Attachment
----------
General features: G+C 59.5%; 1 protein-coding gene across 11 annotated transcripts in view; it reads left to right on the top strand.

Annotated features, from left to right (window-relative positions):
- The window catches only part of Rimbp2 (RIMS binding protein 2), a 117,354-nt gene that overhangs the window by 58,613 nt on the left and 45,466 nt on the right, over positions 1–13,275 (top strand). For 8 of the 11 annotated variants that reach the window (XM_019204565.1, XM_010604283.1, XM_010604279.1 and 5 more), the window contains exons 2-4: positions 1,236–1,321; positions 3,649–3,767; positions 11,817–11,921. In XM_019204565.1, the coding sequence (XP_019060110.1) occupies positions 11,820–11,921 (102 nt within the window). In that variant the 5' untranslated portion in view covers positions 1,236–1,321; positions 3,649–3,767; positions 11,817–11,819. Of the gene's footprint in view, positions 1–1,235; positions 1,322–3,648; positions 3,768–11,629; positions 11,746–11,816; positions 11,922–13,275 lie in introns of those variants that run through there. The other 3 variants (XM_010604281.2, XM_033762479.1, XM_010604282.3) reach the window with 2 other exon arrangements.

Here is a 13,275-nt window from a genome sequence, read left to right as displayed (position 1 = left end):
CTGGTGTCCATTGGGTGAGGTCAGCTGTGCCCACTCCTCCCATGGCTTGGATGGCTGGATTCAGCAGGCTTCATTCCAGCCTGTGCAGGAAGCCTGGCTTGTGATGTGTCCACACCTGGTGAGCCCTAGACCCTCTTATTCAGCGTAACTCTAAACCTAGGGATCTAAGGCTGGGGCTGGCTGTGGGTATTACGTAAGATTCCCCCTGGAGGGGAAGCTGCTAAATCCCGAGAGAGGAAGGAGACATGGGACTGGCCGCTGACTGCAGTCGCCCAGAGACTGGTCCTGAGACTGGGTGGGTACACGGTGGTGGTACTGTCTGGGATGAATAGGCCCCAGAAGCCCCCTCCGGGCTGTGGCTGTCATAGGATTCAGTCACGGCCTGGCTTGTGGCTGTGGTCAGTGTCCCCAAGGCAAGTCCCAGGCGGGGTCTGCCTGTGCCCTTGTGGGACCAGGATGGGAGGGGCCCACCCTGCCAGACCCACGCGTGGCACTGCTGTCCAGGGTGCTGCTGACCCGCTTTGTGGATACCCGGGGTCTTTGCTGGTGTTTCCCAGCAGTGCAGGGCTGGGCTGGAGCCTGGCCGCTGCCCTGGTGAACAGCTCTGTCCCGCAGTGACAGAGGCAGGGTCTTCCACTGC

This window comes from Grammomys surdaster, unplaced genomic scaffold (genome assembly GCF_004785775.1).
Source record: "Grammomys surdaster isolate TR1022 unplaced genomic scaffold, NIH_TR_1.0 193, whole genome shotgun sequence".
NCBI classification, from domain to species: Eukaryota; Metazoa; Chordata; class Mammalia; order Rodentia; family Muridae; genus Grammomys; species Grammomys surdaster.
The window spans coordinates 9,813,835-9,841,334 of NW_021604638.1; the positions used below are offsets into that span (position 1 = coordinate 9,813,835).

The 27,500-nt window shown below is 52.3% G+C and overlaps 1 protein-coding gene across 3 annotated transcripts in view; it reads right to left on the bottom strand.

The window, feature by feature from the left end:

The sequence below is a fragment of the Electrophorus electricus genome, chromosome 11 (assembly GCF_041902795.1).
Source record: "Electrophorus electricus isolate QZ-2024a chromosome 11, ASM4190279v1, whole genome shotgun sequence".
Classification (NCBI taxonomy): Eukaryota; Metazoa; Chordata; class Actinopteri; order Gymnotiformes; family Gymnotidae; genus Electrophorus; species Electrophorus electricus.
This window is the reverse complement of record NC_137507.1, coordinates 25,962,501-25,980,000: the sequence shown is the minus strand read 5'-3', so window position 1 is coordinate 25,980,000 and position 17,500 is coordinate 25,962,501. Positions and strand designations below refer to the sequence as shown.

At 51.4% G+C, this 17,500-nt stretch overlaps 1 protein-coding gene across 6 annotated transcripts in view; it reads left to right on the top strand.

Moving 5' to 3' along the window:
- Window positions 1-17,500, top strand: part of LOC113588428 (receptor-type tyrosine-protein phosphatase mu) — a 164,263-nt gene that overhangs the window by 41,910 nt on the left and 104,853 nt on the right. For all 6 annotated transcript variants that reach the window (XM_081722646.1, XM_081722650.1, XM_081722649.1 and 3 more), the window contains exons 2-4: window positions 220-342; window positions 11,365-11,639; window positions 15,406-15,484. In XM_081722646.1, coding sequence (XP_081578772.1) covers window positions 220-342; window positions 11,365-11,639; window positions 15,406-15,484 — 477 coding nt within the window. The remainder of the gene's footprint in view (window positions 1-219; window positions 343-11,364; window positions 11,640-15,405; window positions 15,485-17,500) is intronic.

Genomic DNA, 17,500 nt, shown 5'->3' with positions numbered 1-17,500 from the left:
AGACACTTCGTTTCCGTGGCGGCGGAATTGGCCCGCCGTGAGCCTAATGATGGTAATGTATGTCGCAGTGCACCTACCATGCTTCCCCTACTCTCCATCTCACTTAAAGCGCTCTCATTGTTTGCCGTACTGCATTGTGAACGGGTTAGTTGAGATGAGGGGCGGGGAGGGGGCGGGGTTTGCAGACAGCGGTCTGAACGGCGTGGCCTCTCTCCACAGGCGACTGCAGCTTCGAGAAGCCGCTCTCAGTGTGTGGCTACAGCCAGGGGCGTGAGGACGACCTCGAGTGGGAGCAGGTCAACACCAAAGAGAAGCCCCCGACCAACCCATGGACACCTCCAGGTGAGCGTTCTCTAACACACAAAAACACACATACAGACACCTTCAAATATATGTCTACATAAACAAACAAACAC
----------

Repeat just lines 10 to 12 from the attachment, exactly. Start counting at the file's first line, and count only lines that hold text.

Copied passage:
The 27,500-nt window shown below is 52.3% G+C and overlaps 1 protein-coding gene across 3 annotated transcripts in view; it reads right to left on the bottom strand.

The window, feature by feature from the left end:

The sequence below is a fragment of the Electrophorus electricus genome, chromosome 11 (assembly GCF_041902795.1).